The coupe and the sedan feature a big trunk. The sedan's trunk is little larger than the coupe's. With a capacity of nearly 15 cubic feet, and a practical shape, the Ion sedan's trunk is as big any in its segment and is as big as those in many mid-size cars.

Safety features include dual-stage driver and front-passenger airbags and optional head-curtain side-impact airbags for improved head protection for front- and rear-seat passengers. The Ion has received five-star/five-star ratings, the highest attainable, in the federal government's crash tests. We recommend the optional ABS and traction control.

OnStar, GM's security and information service, is optional ($695) and at times quite useful. Unlike a navigation system, there's nothing to program. Simply press the OnStar button and a human operator responds to provide directions and other assistance. OnStar always knows the exact location of your vehicle. The staff will notify authorities of your location if your airbag goes off and you do not respond to their calls, dispatching rescue crews to the scene. Or you can press the emergency button and they'll send out the troops. They can unlock your doors if you lock the keys inside. They can direct you to the nearest gas station or help find a good restaurant or motel. If your vehicle is stolen, OnStar can pinpoint its location and direct the authorities to apprehend and recover. To get OnStar, you must also order the Travel Package ($200), which includes a map light, outside temperature gauge, compass, and auto-dimming inside mirror, all useful features.

The optional CD player ($290) features big buttons and knobs to control audio functions. All stereo systems should be ergonomically designed this well. An MP3 player can be added as well. A nice in-dash six-CD changer with MP3 capability is also available. Sound quality and equalization have been improved on 2004 Ion models.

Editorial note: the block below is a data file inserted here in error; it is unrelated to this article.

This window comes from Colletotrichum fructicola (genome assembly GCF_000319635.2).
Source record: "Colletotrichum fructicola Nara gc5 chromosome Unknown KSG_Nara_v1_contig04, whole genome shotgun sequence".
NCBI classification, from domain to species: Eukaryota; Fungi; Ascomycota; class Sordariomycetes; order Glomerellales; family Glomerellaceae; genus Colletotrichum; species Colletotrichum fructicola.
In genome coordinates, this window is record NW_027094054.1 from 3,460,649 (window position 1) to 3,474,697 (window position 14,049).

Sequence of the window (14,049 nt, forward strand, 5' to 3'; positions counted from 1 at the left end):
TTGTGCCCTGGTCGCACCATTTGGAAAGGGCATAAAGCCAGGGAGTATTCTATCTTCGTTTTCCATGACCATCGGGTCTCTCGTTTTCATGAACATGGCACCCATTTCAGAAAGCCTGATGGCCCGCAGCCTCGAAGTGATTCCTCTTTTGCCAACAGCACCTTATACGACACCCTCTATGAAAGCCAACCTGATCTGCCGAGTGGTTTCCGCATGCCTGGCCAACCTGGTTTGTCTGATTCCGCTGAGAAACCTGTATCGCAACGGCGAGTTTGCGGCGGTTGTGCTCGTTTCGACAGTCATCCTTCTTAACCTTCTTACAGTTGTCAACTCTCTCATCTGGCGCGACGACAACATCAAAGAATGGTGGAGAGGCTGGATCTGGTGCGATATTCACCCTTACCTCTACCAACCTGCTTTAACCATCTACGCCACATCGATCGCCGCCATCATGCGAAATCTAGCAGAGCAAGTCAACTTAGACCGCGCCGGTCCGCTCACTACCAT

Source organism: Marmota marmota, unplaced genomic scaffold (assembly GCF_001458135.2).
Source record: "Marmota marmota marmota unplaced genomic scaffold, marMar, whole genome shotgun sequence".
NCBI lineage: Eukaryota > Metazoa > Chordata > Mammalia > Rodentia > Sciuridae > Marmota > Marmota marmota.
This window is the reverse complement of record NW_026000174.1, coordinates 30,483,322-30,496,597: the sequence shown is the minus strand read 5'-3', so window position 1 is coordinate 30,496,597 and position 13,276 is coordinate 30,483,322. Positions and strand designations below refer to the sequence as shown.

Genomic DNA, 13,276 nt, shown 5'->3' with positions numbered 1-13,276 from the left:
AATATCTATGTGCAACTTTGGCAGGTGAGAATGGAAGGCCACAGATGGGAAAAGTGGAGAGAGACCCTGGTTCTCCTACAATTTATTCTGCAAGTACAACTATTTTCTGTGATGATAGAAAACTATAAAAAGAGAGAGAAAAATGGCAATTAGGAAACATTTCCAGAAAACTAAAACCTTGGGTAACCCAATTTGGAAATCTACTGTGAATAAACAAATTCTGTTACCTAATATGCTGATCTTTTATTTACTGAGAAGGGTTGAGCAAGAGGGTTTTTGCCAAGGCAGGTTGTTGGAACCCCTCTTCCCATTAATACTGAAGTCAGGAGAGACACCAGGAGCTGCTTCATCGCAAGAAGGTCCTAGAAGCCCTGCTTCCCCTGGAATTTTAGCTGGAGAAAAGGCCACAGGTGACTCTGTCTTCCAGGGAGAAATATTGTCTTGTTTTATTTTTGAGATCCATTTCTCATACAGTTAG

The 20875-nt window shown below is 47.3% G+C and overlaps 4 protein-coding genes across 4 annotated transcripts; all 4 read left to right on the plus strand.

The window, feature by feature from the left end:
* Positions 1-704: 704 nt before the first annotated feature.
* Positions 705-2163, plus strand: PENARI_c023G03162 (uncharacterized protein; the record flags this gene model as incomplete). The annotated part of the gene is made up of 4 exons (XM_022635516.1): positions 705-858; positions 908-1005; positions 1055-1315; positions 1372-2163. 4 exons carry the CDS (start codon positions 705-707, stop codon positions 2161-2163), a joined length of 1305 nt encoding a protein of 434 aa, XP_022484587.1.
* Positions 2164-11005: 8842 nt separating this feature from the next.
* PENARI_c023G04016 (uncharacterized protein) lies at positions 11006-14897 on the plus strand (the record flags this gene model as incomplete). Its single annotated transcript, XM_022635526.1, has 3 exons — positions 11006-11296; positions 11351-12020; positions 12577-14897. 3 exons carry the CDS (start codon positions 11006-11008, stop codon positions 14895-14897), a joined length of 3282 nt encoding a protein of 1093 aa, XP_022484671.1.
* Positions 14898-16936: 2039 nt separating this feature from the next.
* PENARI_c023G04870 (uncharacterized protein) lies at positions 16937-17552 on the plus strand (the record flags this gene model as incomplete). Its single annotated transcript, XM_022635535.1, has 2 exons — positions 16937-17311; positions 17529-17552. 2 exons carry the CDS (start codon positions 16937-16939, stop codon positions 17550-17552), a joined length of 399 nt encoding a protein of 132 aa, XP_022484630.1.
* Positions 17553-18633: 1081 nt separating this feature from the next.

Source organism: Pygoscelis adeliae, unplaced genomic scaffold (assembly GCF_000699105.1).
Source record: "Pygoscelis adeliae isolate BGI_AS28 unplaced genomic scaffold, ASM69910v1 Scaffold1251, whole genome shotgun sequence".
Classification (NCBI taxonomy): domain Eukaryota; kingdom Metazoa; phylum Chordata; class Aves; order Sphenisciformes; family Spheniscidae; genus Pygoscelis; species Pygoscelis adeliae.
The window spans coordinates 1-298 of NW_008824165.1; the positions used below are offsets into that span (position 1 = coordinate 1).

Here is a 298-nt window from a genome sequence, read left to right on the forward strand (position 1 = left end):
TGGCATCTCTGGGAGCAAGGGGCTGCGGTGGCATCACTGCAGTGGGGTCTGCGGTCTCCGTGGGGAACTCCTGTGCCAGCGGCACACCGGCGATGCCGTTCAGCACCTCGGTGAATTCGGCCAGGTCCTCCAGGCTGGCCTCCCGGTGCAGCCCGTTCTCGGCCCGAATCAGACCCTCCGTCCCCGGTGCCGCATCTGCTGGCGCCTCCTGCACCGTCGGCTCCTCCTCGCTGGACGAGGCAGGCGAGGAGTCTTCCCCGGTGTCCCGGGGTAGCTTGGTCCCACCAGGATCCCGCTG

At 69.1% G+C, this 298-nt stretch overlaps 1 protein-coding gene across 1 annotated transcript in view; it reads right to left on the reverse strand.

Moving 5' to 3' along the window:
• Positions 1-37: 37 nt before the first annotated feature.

XM Satellite Radio ($325) is available on Ion 2 and 3. It's a great option to have when traveling because the stations don't change as you drive across the country. You still get ads, but they are fewer and less obnoxious than what you hear on FM. Around town, XM Satellite Radio is nice to have for listening to the 24-hour news and sports broadcasts, or for staying tuned into your favorite types of music (classical, jazz, '50s, '60s, '70s, '80s).


Stylish yet recognizable, the Saturn Ion sedan drew favorable comments on the street. From the front, the Ion retains the Saturn family look with slim horizontal headlamps and the Saturn name embossed in the bumpers. The windshield slopes far forward, which helps the relatively tall Ion look sleek.

Ion does, in fact, stand tall. It's more than four inches taller than the previous-generation S-Series that it replaced. The Ion sedan's roof curves heavily down to the high trunk line almost giving it the appearance of a hatchback rather than a traditional sedan. The look is contemporary and not that dissimilar from the Nissan Altima and Volkswagen Passat, both lauded for their design.

Ion maintains the Saturn tradition of attaching composite polymer body panels to a substantial steel space-frame. The polymer panels can't rust and, because they are slightly resilient, they resist the minor impacts that leave small dents and dings in sheet metal. The down side is that the Saturn's panels look thicker than steel sheet and gaps between body parts have to be greater to allow for expansion in hot weather. Another benefit of the composite panels is that they are relatively easy to replace. Saturn has exploited this advantage on the Ion by offering alternatively colored roof rails that owners can easily install to customize their car's appearance. All 2004 Ions come with body-color roof rails, but Nickel-Silver rails are available for the coupe and the sedan, and Charcoal rails are available for the sedan.